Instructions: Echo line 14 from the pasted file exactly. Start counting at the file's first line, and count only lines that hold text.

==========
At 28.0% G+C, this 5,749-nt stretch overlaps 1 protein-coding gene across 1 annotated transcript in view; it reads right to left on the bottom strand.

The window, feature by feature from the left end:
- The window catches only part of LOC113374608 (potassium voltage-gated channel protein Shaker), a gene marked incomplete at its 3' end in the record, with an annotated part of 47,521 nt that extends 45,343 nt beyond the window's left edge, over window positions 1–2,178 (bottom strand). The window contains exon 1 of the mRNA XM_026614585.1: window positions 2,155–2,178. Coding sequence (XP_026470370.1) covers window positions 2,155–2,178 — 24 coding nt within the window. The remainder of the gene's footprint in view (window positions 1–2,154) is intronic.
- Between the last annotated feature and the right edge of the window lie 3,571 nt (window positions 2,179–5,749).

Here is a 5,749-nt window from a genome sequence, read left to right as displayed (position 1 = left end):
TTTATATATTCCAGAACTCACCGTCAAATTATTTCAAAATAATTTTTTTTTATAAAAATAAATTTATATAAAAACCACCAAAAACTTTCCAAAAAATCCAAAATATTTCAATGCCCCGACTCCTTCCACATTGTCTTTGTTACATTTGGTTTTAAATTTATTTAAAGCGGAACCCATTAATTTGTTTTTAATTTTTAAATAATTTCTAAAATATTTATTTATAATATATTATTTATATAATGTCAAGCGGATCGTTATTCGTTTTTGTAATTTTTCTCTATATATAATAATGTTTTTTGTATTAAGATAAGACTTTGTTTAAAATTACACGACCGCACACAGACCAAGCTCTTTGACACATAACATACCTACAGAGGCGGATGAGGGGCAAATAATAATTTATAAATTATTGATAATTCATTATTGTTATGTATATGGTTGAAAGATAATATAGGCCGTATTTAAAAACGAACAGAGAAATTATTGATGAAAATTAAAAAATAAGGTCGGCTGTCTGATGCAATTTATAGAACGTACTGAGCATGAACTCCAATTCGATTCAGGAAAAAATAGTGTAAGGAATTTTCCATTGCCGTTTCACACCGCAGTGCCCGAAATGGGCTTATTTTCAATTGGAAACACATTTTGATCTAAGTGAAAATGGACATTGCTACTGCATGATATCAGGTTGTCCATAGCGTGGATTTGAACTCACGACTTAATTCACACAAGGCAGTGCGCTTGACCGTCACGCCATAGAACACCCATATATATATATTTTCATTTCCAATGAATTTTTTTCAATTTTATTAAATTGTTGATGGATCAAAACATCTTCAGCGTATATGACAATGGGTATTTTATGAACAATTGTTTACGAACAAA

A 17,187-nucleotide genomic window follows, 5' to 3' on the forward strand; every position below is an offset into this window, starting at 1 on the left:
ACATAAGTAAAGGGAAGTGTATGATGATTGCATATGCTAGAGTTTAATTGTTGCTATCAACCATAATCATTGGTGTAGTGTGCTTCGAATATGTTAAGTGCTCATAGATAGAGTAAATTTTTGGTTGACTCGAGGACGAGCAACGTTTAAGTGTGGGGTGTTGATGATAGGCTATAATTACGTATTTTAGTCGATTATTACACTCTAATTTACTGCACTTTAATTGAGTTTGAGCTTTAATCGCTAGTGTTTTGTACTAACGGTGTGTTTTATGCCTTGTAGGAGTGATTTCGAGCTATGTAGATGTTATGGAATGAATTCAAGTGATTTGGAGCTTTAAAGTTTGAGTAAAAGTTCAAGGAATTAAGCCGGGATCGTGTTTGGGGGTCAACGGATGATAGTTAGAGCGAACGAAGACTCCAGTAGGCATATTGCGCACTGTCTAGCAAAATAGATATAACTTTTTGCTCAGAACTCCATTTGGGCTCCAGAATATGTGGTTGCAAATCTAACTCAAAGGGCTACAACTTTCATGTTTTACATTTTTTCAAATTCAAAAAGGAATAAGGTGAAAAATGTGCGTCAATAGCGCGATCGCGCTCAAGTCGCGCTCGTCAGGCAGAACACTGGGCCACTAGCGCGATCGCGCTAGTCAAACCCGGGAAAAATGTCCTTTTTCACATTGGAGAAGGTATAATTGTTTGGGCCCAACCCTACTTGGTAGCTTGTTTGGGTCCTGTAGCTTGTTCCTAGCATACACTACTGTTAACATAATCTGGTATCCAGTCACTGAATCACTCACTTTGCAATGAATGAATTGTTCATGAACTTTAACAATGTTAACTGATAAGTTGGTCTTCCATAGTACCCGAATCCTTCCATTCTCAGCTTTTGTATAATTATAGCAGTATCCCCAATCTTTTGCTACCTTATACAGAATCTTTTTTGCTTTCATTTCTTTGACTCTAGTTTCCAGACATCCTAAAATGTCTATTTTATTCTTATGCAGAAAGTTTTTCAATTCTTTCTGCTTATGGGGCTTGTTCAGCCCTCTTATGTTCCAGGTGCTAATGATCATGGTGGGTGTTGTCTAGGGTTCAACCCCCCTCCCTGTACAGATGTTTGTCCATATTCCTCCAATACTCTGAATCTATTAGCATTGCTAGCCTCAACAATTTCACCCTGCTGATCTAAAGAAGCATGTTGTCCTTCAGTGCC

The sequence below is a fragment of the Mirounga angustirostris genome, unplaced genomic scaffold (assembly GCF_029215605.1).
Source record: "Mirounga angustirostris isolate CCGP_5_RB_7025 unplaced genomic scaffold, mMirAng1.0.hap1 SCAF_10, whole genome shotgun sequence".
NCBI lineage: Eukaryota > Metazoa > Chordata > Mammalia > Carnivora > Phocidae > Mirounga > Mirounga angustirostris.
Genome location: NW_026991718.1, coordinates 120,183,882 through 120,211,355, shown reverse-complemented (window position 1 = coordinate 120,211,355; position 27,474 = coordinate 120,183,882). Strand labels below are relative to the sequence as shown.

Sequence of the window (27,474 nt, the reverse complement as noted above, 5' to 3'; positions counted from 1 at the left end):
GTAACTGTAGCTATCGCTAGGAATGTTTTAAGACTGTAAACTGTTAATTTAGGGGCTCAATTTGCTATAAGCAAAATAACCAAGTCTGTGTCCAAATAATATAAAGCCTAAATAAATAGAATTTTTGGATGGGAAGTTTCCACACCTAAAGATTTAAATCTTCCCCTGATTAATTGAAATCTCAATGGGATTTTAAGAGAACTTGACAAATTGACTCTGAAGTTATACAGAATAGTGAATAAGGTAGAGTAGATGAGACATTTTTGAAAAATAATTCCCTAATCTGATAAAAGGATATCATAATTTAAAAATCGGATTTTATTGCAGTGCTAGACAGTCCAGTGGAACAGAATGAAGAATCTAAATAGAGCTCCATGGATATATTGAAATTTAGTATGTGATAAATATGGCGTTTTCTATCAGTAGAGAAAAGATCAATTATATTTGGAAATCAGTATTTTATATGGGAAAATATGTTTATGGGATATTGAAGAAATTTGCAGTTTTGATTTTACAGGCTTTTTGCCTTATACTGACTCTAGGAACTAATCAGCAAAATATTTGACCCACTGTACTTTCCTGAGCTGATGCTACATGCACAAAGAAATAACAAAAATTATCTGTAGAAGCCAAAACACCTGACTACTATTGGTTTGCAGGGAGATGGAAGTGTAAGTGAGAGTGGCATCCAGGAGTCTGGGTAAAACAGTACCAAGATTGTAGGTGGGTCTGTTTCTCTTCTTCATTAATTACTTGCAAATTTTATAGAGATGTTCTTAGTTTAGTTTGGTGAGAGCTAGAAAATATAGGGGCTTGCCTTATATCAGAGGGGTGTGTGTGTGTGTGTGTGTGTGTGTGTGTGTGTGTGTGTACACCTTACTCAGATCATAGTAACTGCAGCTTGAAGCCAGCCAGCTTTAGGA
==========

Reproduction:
GTAACTGTAGCTATCGCTAGGAATGTTTTAAGACTGTAAACTGTTAATTTAGGGGCTCAATTTGCTATAAGCAAAATAACCAAGTCTGTGTCCAAATAATATAAAGCCTAAATAAATAGAATTTTTGGATGGGAAGTTTCCACACCTAAAGATTTAAATCTTCCCCTGATTAATTGAAATCTCAATGGGATTTTAAGAGAACTTGACAAATTGACTCTGAAGTTATACAGAATAGTGAATAAGGTAGAGTAGATGAGACATTTTTGAAAAATAATTCCCTAATCTGATAAAAGGATATCATAATTTAAAAATCGGATTTTATTGCAGTGCTAGACAGTCCAGTGGAACAGAATGAAGAATCTAAATAGAGCTCCATGGATATATTGAAATTTAGTATGTGATAAATATGGCGTTTTCTATCAGTAGAGAAAAGATCAATTATATTTGGAAATCAGTATTTTATATGGGAAAATATGTTTATGGGATATTGAAGAAATTTGCAGTTTTGATTTTACAGGCTTTTTGCCTTATACTGACTCTAGGAACTAATCAGCAAAATATTTGACCCACTGTACTTTCCTGAGCTGATGCTACATGCACAAAGAAATAACAAAAATTATCTGTAGAAGCCAAAACACCTGACTACTATTGGTTTGCAGGGAGATGGAAGTGTAAGTGAGAGTGGCATCCAGGAGTCTGGGTAAAACAGTACCAAGATTGTAGGTGGGTCTGTTTCTCTTCTTCATTAATTACTTGCAAATTTTATAGAGATGTTCTTAGTTTAGTTTGGTGAGAGCTAGAAAATATAGGGGCTTGCCTTATATCAGAGGGGTGTGTGTGTGTGTGTGTGTGTGTGTGTGTGTGTGTGTGTACACCTTACTCAGATCATAGTAACTGCAGCTTGAAGCCAGCCAGCTTTAGGA